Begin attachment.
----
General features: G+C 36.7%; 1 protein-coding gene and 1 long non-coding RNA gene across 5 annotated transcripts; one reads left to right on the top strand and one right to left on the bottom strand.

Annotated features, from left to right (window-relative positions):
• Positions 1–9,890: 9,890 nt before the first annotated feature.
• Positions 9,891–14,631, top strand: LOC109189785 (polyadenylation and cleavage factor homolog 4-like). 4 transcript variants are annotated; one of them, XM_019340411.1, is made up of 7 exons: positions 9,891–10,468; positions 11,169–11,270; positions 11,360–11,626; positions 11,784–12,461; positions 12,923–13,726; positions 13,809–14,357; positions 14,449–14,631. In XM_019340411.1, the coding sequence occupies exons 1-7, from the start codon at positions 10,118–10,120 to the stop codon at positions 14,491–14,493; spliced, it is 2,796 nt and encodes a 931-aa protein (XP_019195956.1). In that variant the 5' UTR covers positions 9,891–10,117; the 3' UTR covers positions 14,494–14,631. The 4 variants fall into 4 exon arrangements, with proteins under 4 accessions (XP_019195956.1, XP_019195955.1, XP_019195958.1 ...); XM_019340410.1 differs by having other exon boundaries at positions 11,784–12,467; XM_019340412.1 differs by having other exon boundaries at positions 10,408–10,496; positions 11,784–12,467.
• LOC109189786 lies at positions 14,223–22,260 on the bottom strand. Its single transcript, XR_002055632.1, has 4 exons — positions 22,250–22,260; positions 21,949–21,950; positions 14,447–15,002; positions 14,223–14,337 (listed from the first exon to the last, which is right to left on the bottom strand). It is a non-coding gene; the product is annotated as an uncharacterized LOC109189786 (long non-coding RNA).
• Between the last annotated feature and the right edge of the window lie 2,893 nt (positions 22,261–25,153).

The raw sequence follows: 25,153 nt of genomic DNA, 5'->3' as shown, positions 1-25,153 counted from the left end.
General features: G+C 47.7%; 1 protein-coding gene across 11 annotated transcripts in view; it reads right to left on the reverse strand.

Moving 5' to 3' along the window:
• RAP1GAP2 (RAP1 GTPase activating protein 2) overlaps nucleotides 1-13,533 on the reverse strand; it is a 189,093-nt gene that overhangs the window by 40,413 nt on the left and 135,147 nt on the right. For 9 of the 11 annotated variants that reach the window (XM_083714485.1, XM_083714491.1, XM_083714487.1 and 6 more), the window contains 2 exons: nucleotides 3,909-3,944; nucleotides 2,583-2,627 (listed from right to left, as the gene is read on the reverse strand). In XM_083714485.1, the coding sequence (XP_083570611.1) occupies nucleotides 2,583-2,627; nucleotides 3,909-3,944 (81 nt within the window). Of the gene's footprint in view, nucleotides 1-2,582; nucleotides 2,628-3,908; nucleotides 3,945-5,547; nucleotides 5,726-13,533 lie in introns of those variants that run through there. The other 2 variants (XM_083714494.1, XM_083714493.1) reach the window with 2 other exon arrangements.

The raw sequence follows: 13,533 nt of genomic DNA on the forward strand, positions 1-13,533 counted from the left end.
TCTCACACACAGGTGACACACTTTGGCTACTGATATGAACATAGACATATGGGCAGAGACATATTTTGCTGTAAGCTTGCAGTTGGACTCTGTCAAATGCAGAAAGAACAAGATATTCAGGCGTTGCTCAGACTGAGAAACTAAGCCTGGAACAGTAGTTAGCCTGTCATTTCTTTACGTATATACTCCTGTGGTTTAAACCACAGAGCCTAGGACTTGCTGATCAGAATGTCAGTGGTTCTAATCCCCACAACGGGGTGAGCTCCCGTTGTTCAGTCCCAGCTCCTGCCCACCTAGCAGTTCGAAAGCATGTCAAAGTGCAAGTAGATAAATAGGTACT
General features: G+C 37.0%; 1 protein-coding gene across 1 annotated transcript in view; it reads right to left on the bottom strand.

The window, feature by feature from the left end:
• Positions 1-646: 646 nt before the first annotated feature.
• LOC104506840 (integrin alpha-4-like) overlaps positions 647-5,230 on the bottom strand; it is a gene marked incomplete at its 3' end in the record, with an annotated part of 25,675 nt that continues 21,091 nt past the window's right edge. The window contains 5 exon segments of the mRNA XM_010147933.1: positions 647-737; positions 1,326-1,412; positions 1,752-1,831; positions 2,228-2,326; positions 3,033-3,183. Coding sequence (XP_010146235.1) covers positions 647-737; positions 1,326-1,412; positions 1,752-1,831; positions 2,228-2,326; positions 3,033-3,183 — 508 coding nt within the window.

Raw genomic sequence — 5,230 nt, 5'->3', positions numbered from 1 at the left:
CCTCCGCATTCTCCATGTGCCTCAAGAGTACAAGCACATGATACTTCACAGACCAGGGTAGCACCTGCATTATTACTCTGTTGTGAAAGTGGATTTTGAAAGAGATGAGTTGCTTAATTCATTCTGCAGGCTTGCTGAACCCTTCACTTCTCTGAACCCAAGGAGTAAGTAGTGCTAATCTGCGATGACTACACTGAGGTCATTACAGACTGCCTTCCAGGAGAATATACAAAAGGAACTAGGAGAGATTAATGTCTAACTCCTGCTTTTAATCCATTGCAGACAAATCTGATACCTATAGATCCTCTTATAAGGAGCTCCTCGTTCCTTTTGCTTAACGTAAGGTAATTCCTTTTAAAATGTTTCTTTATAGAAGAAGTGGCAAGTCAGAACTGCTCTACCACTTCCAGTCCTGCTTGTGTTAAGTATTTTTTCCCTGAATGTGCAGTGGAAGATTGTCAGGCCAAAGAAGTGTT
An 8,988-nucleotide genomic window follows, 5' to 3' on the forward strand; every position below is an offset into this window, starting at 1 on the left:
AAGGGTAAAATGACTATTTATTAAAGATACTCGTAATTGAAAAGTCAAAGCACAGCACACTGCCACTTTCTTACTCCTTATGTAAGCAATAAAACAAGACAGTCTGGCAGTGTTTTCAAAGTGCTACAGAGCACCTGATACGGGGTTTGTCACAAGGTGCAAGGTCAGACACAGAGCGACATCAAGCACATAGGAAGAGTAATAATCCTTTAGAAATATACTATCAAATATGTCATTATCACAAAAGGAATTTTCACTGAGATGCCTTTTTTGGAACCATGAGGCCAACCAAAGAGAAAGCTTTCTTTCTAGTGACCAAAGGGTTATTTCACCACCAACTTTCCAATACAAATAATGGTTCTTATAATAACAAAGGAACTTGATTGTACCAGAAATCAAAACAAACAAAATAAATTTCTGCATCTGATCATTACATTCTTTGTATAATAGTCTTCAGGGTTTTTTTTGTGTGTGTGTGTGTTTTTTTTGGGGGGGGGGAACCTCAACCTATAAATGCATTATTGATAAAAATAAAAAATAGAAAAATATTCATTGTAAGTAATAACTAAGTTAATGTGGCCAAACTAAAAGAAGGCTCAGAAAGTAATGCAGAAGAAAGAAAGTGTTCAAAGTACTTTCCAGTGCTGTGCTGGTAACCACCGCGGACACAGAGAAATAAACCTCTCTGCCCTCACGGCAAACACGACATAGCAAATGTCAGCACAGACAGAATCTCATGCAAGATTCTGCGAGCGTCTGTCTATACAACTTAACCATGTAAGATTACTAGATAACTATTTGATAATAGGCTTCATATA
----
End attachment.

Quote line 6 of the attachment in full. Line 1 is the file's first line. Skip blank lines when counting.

• Between the last annotated feature and the right edge of the window lie 2,893 nt (positions 22,261–25,153).